‘We’re only a bridge to the ideas’
Dance theatre company connects with rural Canada
Motus o dance Theatre artistic director and co-founder James Croker calls the dance troupe “Cirque du soleil without the budget.
“We tell stories through movement.”
The stouffville, ont.-based theatre company was at North Bay’s community waterfront park this weekend performing at summer in the Park.
Its show, Fair and Wide o Canada, looks at fair and festival life across Canada. It featured unique renditions of Canada’s anthem, as well as songs on such topics as poutine and farming equipment.
Croker was originally a sheepshearer in the australian outback who attended post-secondary school to study structural engineering.
“What I found out later through a series of motivational tests, the fellow said ‘oh you were interested in three-dimensional design,” he said. “What I didn’t realize, because I had no experience at all, is that dance is three-dimensional design.”
once he discovered his interest in the arts, Croker decided to “run away from home” and study at a theatre school in Montreal.
his parents’ reaction was better than he expected.
“My dad said something really quite beautiful. I’ll aways remember, because he grew up on the farm, he lived on the farm, he’d only ever seen two movies in his entire life,” Croker said. “he said ‘I don’t know what this dance thing is about, but if it’s anything like farming, then you got to diversify.’”
Croker has followed that advice. on top of being the artistic director, he is a performer, writer, music director and propmaster – his handiwork on the farm helped in that respect.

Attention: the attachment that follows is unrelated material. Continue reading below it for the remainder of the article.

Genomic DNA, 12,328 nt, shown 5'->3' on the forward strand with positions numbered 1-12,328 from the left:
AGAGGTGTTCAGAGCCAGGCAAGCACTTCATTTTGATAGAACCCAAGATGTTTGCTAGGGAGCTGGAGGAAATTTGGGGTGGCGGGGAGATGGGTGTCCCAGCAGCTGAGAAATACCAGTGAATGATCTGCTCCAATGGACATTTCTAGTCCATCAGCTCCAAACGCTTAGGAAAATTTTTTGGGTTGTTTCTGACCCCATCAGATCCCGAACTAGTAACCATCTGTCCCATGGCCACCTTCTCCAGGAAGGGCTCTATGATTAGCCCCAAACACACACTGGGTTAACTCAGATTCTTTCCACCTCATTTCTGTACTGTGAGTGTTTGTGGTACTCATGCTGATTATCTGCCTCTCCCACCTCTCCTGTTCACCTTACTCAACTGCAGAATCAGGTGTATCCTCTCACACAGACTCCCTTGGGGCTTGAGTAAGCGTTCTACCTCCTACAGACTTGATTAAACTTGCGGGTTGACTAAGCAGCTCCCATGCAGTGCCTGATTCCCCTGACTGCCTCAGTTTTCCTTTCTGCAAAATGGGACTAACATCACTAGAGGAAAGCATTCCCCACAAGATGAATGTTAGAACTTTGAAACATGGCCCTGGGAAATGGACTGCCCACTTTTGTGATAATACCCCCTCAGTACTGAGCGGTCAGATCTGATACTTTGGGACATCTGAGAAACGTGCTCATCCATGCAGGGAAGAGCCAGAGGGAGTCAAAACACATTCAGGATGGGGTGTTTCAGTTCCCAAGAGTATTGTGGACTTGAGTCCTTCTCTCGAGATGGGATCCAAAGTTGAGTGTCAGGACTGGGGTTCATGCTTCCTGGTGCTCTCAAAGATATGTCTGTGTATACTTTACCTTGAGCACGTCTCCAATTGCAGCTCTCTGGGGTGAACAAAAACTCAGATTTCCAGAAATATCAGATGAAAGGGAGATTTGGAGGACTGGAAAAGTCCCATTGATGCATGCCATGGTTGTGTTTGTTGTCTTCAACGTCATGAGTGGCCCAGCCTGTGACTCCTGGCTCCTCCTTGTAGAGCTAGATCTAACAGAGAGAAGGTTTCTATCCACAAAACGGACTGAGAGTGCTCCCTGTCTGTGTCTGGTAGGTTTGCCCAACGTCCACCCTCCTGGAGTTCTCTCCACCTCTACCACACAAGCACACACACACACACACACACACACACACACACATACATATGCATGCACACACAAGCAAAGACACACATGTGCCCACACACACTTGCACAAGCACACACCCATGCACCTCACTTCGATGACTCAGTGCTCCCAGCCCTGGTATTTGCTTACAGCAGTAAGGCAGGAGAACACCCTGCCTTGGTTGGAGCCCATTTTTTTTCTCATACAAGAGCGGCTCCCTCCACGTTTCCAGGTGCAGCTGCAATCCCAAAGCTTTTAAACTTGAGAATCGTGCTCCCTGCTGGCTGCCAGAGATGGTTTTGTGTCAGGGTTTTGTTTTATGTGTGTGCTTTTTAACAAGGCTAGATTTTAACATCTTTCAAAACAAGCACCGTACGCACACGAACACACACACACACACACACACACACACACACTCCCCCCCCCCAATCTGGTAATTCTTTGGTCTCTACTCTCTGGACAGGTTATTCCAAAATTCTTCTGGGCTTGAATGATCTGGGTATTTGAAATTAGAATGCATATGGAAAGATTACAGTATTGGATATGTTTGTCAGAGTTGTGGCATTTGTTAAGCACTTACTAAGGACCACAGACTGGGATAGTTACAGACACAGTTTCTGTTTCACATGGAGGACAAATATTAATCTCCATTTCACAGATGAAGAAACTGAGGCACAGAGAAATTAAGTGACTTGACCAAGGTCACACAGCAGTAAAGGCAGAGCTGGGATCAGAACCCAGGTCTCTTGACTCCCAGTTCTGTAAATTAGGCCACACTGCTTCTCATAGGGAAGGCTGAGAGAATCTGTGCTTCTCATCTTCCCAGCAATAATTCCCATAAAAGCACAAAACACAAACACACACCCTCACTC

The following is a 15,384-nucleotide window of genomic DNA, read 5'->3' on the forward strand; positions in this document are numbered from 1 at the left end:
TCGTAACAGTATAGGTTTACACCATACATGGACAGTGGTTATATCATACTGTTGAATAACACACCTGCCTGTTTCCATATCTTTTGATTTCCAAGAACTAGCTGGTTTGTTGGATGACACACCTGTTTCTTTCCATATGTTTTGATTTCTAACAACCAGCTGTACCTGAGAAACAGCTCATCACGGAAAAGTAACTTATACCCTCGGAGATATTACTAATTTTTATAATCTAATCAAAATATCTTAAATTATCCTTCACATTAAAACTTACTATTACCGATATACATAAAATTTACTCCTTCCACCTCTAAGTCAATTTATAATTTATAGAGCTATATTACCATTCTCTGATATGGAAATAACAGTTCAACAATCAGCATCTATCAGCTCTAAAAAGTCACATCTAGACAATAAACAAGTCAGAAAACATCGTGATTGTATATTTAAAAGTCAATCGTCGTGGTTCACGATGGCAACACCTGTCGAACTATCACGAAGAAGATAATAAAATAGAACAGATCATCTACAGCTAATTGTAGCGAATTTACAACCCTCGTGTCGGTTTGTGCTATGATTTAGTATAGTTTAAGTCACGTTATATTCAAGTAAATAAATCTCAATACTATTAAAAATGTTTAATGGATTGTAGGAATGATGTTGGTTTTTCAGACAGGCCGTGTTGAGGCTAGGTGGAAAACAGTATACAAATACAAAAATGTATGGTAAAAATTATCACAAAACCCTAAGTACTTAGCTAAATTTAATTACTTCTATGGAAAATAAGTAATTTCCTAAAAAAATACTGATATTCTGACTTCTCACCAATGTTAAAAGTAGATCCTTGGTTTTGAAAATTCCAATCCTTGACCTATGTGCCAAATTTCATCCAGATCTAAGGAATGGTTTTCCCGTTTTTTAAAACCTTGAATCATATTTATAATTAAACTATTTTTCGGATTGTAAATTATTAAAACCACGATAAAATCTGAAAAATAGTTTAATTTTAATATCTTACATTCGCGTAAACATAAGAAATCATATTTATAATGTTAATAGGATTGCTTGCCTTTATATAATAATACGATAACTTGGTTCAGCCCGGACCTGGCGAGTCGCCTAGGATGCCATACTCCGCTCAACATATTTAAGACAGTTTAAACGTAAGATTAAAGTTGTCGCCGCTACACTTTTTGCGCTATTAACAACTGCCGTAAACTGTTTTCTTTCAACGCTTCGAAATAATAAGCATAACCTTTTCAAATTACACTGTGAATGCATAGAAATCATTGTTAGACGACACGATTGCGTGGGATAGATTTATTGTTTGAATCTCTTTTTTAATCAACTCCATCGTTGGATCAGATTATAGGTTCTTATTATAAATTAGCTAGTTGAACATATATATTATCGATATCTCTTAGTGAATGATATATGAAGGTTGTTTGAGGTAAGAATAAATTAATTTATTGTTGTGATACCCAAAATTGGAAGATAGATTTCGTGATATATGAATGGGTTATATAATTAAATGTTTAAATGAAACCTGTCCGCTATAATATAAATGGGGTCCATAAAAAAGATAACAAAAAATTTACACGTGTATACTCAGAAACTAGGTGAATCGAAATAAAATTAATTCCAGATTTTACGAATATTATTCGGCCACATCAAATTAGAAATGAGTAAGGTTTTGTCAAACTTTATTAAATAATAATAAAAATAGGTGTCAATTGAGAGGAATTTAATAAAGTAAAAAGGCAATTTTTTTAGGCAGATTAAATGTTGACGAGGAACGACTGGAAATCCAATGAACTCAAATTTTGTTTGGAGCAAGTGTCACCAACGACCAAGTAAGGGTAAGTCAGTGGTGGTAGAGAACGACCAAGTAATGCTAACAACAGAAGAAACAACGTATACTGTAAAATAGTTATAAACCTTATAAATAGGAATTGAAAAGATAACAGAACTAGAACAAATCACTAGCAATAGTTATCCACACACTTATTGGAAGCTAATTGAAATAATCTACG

“If you can learn to be a good creator it can apply to everything,” he says.
This diversity spreads to his work, as well. on top of his company’s performances at rural festivals and fairs, on topics such as animals and farm machinery, he has worked with the royal Conservatory of Music and harvard to create curriculums based on movement.
“They found that they retained after two years 80 per cent of the concept if they embodied it. Whereas if they didn’t, if they just listened to it, they lost 80 per cent of the content within two weeks,” Croker said. Croker also works for hospices. “We take a person’s story and we improvise that story back with music and movement,” he said. “We also do it in live performances, bring someone up, get them to tell a story and we’ll improvise it back, the audience goes wild.”
and his audiences are not the typical crowd one would see at the theatre.
“It’s the farming community, the rural community, and they’re starting to rate shows. They say this one’s a 10 out of 10, this one I give a nine out of 10, which I think is wonderful cause that shows they’re invested,” Croker said.
“We’re only a bridge to the ideas.”
Motus O Dance Theatre performs at the Community Waterfront Park, Saturday.